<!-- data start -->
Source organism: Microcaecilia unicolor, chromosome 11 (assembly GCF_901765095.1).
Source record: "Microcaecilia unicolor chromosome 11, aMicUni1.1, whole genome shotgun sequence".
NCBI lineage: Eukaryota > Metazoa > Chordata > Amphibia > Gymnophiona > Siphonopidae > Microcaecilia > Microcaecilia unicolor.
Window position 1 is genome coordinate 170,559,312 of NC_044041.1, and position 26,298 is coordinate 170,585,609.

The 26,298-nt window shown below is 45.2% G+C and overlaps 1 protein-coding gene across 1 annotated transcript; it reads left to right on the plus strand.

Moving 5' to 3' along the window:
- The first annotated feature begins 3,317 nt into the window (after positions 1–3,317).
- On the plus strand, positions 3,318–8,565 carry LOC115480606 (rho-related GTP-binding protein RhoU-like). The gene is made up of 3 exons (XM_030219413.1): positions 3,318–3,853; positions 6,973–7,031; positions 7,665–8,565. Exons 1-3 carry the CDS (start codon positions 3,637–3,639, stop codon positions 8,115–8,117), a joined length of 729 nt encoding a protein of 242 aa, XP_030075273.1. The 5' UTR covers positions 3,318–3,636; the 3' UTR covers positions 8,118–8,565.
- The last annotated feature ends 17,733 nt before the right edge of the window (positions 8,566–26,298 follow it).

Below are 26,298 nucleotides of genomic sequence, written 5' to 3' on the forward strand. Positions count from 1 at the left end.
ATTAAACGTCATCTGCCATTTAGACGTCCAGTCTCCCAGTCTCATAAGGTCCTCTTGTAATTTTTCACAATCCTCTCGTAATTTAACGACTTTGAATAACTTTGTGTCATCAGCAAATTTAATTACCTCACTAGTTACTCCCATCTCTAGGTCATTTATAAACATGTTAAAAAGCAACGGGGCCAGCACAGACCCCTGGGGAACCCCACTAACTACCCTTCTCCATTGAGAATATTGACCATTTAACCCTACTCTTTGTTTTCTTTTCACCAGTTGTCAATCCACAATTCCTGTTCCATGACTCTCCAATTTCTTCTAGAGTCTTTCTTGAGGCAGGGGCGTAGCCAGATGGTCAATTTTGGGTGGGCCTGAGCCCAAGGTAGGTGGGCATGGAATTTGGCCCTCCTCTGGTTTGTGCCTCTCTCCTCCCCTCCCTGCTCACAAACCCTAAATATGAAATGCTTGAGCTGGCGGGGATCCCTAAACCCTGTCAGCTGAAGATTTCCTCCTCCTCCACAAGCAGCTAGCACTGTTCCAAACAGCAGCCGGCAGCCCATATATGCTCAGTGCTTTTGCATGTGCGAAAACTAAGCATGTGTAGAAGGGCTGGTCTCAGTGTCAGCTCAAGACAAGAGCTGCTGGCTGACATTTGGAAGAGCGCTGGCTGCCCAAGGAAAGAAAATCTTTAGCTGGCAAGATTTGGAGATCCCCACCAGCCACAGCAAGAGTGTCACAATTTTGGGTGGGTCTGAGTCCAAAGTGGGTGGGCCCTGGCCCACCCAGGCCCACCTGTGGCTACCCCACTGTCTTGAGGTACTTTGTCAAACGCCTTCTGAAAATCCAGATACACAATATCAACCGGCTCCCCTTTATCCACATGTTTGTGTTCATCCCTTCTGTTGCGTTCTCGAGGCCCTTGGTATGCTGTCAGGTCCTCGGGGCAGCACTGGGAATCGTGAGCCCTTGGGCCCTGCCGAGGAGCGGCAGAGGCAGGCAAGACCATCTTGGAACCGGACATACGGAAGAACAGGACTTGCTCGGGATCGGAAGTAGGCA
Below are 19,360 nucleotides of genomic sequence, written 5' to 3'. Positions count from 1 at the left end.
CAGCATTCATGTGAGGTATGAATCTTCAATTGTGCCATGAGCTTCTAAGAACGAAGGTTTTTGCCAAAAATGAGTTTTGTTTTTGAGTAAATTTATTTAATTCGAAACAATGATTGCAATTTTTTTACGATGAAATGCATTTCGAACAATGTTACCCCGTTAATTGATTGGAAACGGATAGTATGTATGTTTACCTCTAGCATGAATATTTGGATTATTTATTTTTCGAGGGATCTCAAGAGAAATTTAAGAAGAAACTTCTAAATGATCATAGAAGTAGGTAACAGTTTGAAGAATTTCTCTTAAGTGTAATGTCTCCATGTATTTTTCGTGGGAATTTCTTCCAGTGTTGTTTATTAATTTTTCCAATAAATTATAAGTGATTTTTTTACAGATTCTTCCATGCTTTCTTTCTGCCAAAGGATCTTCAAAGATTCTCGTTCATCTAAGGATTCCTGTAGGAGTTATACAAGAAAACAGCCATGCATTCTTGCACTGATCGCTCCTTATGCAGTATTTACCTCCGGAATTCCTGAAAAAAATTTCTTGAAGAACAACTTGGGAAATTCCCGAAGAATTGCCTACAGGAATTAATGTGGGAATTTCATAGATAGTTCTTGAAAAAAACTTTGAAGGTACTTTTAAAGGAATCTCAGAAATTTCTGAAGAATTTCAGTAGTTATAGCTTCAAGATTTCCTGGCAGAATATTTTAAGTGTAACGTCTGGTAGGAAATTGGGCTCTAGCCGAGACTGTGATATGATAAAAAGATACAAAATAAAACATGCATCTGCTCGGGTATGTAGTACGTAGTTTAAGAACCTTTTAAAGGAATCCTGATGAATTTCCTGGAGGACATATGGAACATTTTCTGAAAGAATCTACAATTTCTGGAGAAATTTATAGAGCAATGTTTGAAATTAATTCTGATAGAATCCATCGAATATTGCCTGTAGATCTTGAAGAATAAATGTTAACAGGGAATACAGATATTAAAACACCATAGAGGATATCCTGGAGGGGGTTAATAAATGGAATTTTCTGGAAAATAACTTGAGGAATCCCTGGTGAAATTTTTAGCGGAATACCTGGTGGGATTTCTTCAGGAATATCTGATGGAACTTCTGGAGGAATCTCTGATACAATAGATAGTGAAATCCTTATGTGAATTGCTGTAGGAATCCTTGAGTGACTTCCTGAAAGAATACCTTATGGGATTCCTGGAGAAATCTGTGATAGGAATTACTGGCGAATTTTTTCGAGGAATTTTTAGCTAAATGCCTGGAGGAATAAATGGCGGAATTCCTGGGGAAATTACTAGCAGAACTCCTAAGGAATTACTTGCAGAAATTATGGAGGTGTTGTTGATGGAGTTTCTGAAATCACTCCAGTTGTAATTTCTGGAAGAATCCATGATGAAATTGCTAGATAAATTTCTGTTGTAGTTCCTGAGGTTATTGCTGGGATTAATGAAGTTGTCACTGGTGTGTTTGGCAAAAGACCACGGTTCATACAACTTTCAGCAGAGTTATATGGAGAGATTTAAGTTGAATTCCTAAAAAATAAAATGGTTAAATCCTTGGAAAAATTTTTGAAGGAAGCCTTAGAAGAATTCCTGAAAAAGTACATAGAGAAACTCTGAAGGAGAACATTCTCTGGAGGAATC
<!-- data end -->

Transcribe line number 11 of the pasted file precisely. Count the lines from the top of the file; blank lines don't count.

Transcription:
ATTAAACGTCATCTGCCATTTAGACGTCCAGTCTCCCAGTCTCATAAGGTCCTCTTGTAATTTTTCACAATCCTCTCGTAATTTAACGACTTTGAATAACTTTGTGTCATCAGCAAATTTAATTACCTCACTAGTTACTCCCATCTCTAGGTCATTTATAAACATGTTAAAAAGCAACGGGGCCAGCACAGACCCCTGGGGAACCCCACTAACTACCCTTCTCCATTGAGAATATTGACCATTTAACCCTACTCTTTGTTTTCTTTTCACCAGTTGTCAATCCACAATTCCTGTTCCATGACTCTCCAATTTCTTCTAGAGTCTTTCTTGAGGCAGGGGCGTAGCCAGATGGTCAATTTTGGGTGGGCCTGAGCCCAAGGTAGGTGGGCATGGAATTTGGCCCTCCTCTGGTTTGTGCCTCTCTCCTCCCCTCCCTGCTCACAAACCCTAAATATGAAATGCTTGAGCTGGCGGGGATCCCTAAACCCTGTCAGCTGAAGATTTCCTCCTCCTCCACAAGCAGCTAGCACTGTTCCAAACAGCAGCCGGCAGCCCATATATGCTCAGTGCTTTTGCATGTGCGAAAACTAAGCATGTGTAGAAGGGCTGGTCTCAGTGTCAGCTCAAGACAAGAGCTGCTGGCTGACATTTGGAAGAGCGCTGGCTGCCCAAGGAAAGAAAATCTTTAGCTGGCAAGATTTGGAGATCCCCACCAGCCACAGCAAGAGTGTCACAATTTTGGGTGGGTCTGAGTCCAAAGTGGGTGGGCCCTGGCCCACCCAGGCCCACCTGTGGCTACCCCACTGTCTTGAGGTACTTTGTCAAACGCCTTCTGAAAATCCAGATACACAATATCAACCGGCTCCCCTTTATCCACATGTTTGTGTTCATCCCTTCTGTTGCGTTCTCGAGGCCCTTGGTATGCTGTCAGGTCCTCGGGGCAGCACTGGGAATCGTGAGCCCTTGGGCCCTGCCGAGGAGCGGCAGAGGCAGGCAAGACCATCTTGGAACCGGACATACGGAAGAACAGGACTTGCTCGGGATCGGAAGTAGGCA